Hugo Chavez, of course, set this awful process of destruction in motion almost 20 years ago. Venezuela had a lot of cronyism and too much government even before he came to power, but it was still one of the freest and richest countries in Latin America. Chavez set one class against another and postured as savior of the oppressed, only to become their greatest oppressor. He showed us once again, as I like to say, that the only thing that socialism, in the long run, does for poor people is give them lots of company.

Nicolas Maduro proved to be even worse than Chavez. He’s a very stupid brute, the kind of person who is attracted to power and whom power easily corrupts. He learned nothing from the failures of socialism under Chavez and has doubled down on the government’s lunacy, from price controls to printing money to nationalizing businesses. His first resort is the use of violence, even as a way to deal with the terrible consequences of his previous violence. I look forward to the day soon when he is brought to justice for his crimes, one way or the other.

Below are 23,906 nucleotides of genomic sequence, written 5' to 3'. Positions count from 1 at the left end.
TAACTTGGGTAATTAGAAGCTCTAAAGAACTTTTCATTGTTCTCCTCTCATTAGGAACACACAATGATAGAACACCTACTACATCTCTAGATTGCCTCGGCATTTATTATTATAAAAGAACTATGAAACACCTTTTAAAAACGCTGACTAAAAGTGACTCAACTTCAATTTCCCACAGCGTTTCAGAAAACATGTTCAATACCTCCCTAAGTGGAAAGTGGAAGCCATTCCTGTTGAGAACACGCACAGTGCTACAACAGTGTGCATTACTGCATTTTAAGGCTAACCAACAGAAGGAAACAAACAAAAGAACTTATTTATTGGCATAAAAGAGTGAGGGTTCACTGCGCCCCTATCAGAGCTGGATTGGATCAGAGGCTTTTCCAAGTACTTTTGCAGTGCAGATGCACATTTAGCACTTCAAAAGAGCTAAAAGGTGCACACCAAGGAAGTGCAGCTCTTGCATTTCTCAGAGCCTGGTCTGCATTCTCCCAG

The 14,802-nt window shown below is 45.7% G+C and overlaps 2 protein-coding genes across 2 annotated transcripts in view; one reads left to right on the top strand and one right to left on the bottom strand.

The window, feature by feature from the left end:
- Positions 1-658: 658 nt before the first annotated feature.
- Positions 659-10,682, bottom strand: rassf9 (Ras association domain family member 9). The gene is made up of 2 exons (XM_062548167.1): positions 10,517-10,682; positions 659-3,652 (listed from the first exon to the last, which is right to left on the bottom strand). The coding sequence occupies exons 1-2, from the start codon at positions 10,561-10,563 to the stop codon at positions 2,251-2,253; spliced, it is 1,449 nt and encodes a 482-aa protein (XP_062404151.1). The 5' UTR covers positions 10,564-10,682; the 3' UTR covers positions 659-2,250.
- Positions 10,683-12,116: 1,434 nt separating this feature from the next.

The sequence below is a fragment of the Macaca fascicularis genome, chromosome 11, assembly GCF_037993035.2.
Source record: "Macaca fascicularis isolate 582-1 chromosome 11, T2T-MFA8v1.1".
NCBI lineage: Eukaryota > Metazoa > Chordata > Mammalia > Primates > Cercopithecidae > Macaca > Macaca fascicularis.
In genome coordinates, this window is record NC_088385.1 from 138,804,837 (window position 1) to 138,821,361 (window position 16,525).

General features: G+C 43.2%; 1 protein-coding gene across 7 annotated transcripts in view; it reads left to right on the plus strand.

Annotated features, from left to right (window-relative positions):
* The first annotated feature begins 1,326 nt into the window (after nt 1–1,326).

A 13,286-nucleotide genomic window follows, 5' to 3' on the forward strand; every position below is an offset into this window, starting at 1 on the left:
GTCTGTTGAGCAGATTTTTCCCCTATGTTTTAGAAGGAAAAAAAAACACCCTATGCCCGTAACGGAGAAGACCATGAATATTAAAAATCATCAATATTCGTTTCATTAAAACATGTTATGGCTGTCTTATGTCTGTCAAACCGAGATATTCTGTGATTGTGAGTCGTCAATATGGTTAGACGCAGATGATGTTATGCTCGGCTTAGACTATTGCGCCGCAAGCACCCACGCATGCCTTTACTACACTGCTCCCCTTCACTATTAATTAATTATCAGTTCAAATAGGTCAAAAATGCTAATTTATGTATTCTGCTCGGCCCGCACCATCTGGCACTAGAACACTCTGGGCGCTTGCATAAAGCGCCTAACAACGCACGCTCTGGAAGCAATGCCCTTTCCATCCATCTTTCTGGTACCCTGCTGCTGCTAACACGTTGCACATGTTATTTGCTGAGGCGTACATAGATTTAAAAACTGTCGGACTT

American sanctions have hurt, for sure, but their effect has been minimal compared to what socialism has done to Venezuela. In fact, American sanctions may have even been offset considerably by subsidies from Cuba, Russia, and China. Socialists the world over cannot honestly point the finger of blame for Venezuela’s disaster at anything but their own bizarre, hate-filled and preposterous philosophy.